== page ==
The government has issued a notification, announcing an increase of 98 paisa per unit in the power tariff. This will go towards a special Universal Obligation Fund to clear the liabilities of power companies. This is in addition to a debt service surcharge of 30 paisa per unit applied in October last year. This should help to clear bad debts and recover the cost of power theft. However, financial health of power companies depended on the transfer of full cost of generation and supply to the consumers through tariff and its recovery. Those who are “universally obligated” to pay off the circular debt are the consumers, as usual. Owing to poor recovery of electricity bills by the distribution companies (DISCOs), the power system is sustaining a huge annual loss of Rs 100 billion. If this worsening situation is not controlled, and it doesn’t seem likely that it will be controlled, the whole power system could be paralysed. The most recent effects of load shedding and power failures has been the closing of a Parco oil refinery, causing a large-scale fuel shortage in Punjab and KPK.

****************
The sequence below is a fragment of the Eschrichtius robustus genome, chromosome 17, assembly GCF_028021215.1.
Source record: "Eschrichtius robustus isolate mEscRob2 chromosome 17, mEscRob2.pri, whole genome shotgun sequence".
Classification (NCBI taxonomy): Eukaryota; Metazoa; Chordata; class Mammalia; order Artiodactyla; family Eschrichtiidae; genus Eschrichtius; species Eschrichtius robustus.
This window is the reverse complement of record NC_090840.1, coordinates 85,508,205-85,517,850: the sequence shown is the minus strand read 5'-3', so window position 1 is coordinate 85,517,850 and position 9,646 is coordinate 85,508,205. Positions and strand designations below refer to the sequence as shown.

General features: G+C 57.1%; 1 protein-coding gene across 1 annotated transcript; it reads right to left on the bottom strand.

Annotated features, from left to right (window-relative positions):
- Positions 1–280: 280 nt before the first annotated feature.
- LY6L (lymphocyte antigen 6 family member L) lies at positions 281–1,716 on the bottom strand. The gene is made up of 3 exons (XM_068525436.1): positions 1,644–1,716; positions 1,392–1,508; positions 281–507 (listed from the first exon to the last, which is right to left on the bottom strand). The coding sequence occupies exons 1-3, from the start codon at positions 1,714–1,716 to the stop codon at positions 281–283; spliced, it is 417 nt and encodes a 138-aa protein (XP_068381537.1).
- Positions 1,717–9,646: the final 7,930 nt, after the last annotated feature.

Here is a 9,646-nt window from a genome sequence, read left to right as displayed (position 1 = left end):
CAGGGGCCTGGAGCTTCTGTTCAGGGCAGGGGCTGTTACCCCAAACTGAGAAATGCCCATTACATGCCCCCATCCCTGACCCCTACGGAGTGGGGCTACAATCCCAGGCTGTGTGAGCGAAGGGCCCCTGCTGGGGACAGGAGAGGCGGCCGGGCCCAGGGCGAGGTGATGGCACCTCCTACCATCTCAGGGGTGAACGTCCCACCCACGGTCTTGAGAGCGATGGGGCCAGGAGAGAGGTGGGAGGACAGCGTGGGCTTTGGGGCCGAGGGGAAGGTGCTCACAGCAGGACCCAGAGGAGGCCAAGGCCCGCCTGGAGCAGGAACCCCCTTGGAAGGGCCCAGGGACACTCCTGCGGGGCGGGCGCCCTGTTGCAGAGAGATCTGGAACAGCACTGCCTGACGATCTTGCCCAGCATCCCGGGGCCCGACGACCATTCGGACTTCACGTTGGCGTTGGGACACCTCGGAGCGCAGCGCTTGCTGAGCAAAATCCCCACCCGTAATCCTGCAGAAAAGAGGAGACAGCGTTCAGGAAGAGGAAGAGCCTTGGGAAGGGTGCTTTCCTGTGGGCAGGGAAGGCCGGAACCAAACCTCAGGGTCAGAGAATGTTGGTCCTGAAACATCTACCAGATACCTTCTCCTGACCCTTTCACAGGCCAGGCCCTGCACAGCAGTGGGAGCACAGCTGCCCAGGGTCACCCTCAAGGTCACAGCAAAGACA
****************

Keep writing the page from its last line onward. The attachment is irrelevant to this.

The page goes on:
There has to be immediate investment into alternative sources of energy including hydro, solar and wind to provide electricity at affordable rates. There used to be reports of China wanting to invest in electricity and World Bank giving funds for electricity generation, but even these offers have petered out due to the dismal infrastructure of the system and bad management by policy makers.

With regards to the fuel and electricity shortage in Punjab, the big cats of the PMLN have been quiet. Wasn’t it Shahbaz Sharif who said that he would change his name if he didn’t end the shortage of electricity? People like him have to start paying more attention to serving the nation rather than their own private interest here and abroad. Any other government official in another country would have resigned over the fuel shortage disaster and the woeful state of power generation. Sadly, we have elected people into office who won’t even resign when people are killed on their watch, much less resign, or apologise, over an energy crisis.